The Atomos Shinobi SDI model was announced back in February. It is essentially exactly the same as the HDMI only version of the Shinobi, with you guessed it, the addition of SDI.
For years customers have been hounding Atomos to make a monitor without a recorder. Well, they came to the rescue with the Shinobi, a 5″ HDMI monitor that costs $399 USD. That was great for Vloggers and users of mirrorless, DSLR and other cameras that only have HDMI outputs, but what about for the rest of us?
For those wanting a small, portable SDI capable monitor Atomos came up with the Shinobi SDI.
I personally think Atomos should have released both the SDI and HDMI versions at the same time or at least told potential customers an SDI version was coming. There is bound to be a lot of upset customers who already bought an HDMI Shinobi who would have been happy to pay $100 more for a version with both SDI and HDMI.
Weight & Build Quality
The Atomos Shinobi SDI is very light and it weighs in at 7.97 oz / 226 g. It has an all Polycarbonate ABS body instead of using a combination of aluminum and polycarbonate like the Ninja V. By making the Shinobi SDI out of polycarbonate, Atomos has been able to make the monitor 37% lighter than the Ninja V.
This lack of weight certainly makes the Shinobi SDI a good companion for lightweight digital cinema cameras like the Canon C200, C300, Sony FS7, FS5, and Panasonic EVA1 etc.
Look I’m not going to lie, I’ve had a problem with the build quality of some Atomos devices in the past, and I have certainly been vocal about this. I’ve always felt that the build quality of a lot of their products has been more centred around catering to the prosumer market than the pro market. Atomos devices have never felt as robust to me as other options on the market. In saying all of this, I think Atomos turned the corner with the Ninja V.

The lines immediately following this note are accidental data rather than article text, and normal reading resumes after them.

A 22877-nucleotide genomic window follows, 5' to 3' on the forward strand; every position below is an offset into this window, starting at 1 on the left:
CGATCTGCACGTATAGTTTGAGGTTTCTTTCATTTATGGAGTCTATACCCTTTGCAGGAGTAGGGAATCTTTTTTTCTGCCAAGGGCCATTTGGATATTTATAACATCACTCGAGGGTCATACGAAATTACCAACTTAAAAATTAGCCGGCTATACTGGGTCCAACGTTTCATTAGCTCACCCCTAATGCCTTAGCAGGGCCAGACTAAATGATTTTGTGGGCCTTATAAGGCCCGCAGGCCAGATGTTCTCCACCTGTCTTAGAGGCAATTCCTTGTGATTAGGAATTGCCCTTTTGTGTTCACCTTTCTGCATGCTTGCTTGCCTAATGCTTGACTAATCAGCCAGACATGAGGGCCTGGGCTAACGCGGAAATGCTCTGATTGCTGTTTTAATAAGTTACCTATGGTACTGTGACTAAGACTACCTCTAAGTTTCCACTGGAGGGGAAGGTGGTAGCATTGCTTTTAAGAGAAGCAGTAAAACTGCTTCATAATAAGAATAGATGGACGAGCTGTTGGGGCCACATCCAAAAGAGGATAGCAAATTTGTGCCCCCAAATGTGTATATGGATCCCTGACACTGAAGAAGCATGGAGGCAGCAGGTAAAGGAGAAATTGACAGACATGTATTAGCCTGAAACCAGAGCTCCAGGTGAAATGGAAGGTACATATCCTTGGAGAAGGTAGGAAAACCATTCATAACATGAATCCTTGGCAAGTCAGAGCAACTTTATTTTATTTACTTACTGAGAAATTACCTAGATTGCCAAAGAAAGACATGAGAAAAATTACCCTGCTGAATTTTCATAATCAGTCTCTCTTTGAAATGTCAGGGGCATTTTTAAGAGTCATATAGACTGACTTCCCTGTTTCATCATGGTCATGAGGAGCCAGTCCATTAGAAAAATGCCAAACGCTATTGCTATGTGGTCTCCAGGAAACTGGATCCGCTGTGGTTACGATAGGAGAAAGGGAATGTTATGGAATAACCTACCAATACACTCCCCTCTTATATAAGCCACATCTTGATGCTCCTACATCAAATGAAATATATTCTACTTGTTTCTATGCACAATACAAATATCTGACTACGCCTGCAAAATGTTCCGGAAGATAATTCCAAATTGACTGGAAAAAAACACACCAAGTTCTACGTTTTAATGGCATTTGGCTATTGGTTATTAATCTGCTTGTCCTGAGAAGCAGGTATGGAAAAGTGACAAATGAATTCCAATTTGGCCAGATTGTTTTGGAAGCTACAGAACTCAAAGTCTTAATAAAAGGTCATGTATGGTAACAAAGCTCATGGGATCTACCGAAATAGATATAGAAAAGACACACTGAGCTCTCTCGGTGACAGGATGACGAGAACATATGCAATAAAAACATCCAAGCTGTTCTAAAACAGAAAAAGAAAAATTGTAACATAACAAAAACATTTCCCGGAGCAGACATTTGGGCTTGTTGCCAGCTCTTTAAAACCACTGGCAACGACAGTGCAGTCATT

As far as build quality is concerned, I would have personally preferred to have seen the Shinobi SDI be built out of a combination of aluminum and polycarbonate like the Ninja V.
The Shinobi SDI isn’t as solidly made as the Ninja V and it doesn’t feel any better built than the previous Atomos products such as the Ninja Inferno and Shogun Inferno that are also made out of polycarbonate.
There are some small niggling things I did notice when it came to build quality. I did find that the battery plate is not nearly as good as the one found on the Ninja V. Not only are the batteries harder to put in, but they also wobble around. This battery wobble occurred with an Atomos battery that was supplied with the Shinobi. I also tried some genuine Sony L series batteries, and while they were slightly better, they still wobbled around.
Whether the build quality of the Shinobi SDI is up to your standards really depends on what you are going to use the monitor for. If you are just going to use it indoors then the build quality isn’t probably going to bother you. If, however, you are going to use it outdoors in run and gun environments then you may be better served to go with a Ninja V, SmallHD 502, 702, or Focus 5. In my opinion, these are better options due to having a more robust build with aluminum housing. That’s not to say the Shinobi SDI won’t survive, but if your primary concern with a monitor is build quality then there are better options out there.
Who is it aimed at?
Atomos wanted to make the Shinobi SDI easy to use with smaller digital cinema cameras, but versatile enough so you could also use it with a DSLR or mirrorless cameras.
If you are a solo shooter then every ounce of weight you can save is beneficial. Having a good quality external monitor certainly helps when you are shooting with digital cinema cameras that have bad LCD screens. , and let’s face it, that’s most of them.
If you don’t want to go down the route of using a EVF then something like the lightweight Shinobi SDI makes a lot of sense.
Just like the Ninja V the Shinobi SDI is loaded with exposure and monitoring tools.
Shinobi Tools from left to right on monitor
- RGB Parade in Black and white
- Waveform with RGB
- Vectorscope Zoomed
- Histogram With RGB
- False Color
- Zoom 1:1
- Zoom X2
- Zoom X4
- Frame Crop – 16:9, 2:41, 2:35, 1:9, 1:85, 4:3